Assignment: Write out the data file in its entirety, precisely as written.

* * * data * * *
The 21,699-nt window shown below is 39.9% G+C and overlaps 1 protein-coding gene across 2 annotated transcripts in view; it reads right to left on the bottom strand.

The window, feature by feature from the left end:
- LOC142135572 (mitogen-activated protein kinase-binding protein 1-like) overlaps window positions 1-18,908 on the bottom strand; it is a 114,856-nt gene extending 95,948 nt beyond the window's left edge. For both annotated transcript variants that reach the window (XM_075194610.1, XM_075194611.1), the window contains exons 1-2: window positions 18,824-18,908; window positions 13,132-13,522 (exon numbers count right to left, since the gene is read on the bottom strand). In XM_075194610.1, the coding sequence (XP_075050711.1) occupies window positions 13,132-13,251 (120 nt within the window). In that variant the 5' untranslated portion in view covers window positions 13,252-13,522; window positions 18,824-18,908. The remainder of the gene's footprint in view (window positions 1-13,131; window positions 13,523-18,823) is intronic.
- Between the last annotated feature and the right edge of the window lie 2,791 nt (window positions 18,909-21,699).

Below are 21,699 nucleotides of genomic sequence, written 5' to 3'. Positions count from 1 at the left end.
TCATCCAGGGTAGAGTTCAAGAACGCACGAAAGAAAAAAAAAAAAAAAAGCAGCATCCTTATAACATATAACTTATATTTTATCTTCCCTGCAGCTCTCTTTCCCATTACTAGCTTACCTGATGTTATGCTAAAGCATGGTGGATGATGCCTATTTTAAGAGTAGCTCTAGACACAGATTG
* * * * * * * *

The 21,699-nt window shown below is 39.9% G+C and overlaps 1 protein-coding gene across 2 annotated transcripts in view; it reads right to left on the bottom strand.

The window, feature by feature from the left end:
- LOC142135572 (mitogen-activated protein kinase-binding protein 1-like) overlaps window positions 1-18,908 on the bottom strand; it is a 114,856-nt gene extending 95,948 nt beyond the window's left edge. For both annotated transcript variants that reach the window (XM_075194610.1, XM_075194611.1), the window contains exons 1-2: window positions 18,824-18,908; window positions 13,132-13,522 (exon numbers count right to left, since the gene is read on the bottom strand). In XM_075194610.1, the coding sequence (XP_075050711.1) occupies window positions 13,132-13,251 (120 nt within the window). In that variant the 5' untranslated portion in view covers window positions 13,252-13,522; window positions 18,824-18,908. The remainder of the gene's footprint in view (window positions 1-13,131; window positions 13,523-18,823) is intronic.
- Between the last annotated feature and the right edge of the window lie 2,791 nt (window positions 18,909-21,699).

Below are 21,699 nucleotides of genomic sequence, written 5' to 3'. Positions count from 1 at the left end.
TCATCCAGGGTAGAGTTCAAGAACGCACGAAAGAAAAAAAAAAAAAAAAGCAGCATCCTTATAACATATAACTTATATTTTATCTTCCCTGCAGCTCTCTTTCCCATTACTAGCTTACCTGATGTTATGCTAAAGCATGGTGGATGATGCCTATTTTAAGAGTAGCTCTAGACACAGATTG